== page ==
Former Sec. of State John Kerry admitted Wednesday to having met with Iranian Foreign Minister Javad Zarif “three or four times” since leaving office in 2017.
Kerry, who helped negotiate the 2015 nuclear deal with Iran (JCPOA), says he has also had “conversations” about the deal with European leaders. His comments Wednesday confirm other reports about this behind-the-scenes attempts to save the JCPOA.
“What I have done is try to elicit from him [Zarif] what Iran might be willing to do to change the dynamic of the Middle East for the better,” said Kerry. “How does one resolve Yemen, what do you do to try to get peace in Syria? These are the things that really are preoccupying him because those are the impediments to Iran’s ability to convince people its ready to embrace something different.”
Kerry insists his meetings with Zarif and other world leaders do not represent “negotiation” nor do they “interfere with policy,” but it’s easy to see what he’s doing:
1) Kerry is in cahoots with world leaders who are ‘waiting out’ Trump’s presidency in hopes that the next US president will rejoin the JCPOA in 2021.
2) Kerry’s actions are a clear violation of the Logan Act, which bans private citizens from negotiating on behalf of the federal government without authorization.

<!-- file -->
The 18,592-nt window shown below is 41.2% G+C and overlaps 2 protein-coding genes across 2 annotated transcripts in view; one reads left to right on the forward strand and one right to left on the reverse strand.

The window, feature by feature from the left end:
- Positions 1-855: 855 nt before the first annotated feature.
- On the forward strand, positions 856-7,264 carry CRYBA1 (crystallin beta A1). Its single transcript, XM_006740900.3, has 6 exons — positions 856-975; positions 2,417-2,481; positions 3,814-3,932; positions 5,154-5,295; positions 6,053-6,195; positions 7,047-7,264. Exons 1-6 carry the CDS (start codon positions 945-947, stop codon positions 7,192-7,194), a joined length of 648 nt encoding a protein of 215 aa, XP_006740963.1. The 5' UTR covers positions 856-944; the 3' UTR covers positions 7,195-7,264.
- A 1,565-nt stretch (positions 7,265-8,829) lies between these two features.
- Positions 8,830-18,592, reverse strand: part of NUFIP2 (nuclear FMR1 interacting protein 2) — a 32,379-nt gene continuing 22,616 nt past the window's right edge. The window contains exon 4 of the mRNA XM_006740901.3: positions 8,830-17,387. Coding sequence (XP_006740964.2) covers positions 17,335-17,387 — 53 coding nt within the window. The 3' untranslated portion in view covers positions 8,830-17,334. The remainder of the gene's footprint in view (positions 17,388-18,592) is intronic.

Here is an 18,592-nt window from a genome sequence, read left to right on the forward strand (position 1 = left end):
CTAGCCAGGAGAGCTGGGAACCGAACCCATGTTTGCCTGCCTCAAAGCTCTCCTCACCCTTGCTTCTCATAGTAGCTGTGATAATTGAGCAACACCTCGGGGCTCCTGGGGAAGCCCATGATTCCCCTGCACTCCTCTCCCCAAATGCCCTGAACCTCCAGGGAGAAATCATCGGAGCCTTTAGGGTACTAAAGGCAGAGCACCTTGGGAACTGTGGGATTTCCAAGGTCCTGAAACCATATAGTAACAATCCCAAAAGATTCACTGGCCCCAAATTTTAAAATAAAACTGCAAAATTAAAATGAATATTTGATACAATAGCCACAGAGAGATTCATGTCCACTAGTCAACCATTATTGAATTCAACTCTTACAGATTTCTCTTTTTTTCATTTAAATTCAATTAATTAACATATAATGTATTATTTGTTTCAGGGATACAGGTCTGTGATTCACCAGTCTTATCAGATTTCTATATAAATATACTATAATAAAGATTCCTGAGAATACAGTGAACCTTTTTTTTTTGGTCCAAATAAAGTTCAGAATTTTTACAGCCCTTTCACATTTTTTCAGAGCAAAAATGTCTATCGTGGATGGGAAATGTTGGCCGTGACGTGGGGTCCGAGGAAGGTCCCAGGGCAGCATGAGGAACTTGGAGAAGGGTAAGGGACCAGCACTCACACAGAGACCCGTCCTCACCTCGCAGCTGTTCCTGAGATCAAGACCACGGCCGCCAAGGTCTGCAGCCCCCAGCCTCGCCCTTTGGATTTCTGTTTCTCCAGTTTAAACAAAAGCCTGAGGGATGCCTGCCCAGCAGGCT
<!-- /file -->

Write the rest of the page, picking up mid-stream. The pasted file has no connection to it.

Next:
“John Kerry is out giving advice to Iran about how to maneuver around what Donald Trump is doing; it’s insidious,” argues former White House press secretary Ari Fleischer. “I don’t know if it’s legal or illegal, I don’t care about that side of it. It’s wrong.”
Kerry’s so-called “conversations” threaten to undermine President Trump’s Iran policy – in which the JCPOA is viewed as a contributor to Iran’s aggressive position in the Middle East.
“The United States does not need John Kerry’s possibly illegal Shadow Diplomacy on the very badly negotiated Iran Deal,” tweeted Trump on Monday. “He was the one that created this MESS in the first place!”
The signing of the JCPOA in 2015 sent billions of dollars flowing to the Iranian regime, which has continued to spend it on military efforts in Iraq, Syria, and Yemen while its people struggle with inflation and other economic problems.
Trump’s May decision to pull out of the JCPOA halted those payments and exacerbated civil unrest.
Meanwhile, Iranian officials have threatened to ramp up the enrichment of nuclear material and Israel has vowed to respond to a renewed Iranian nuclear program with a “military response.”
At the end of the day, Iran can either negotiate with the Trump Administration or watch its economy fall apart. Full US sanctions are set to hit Iran in November, and Trump has warned other nations they will incur sanctions if they continue to purchase oil from Iran after November 4th.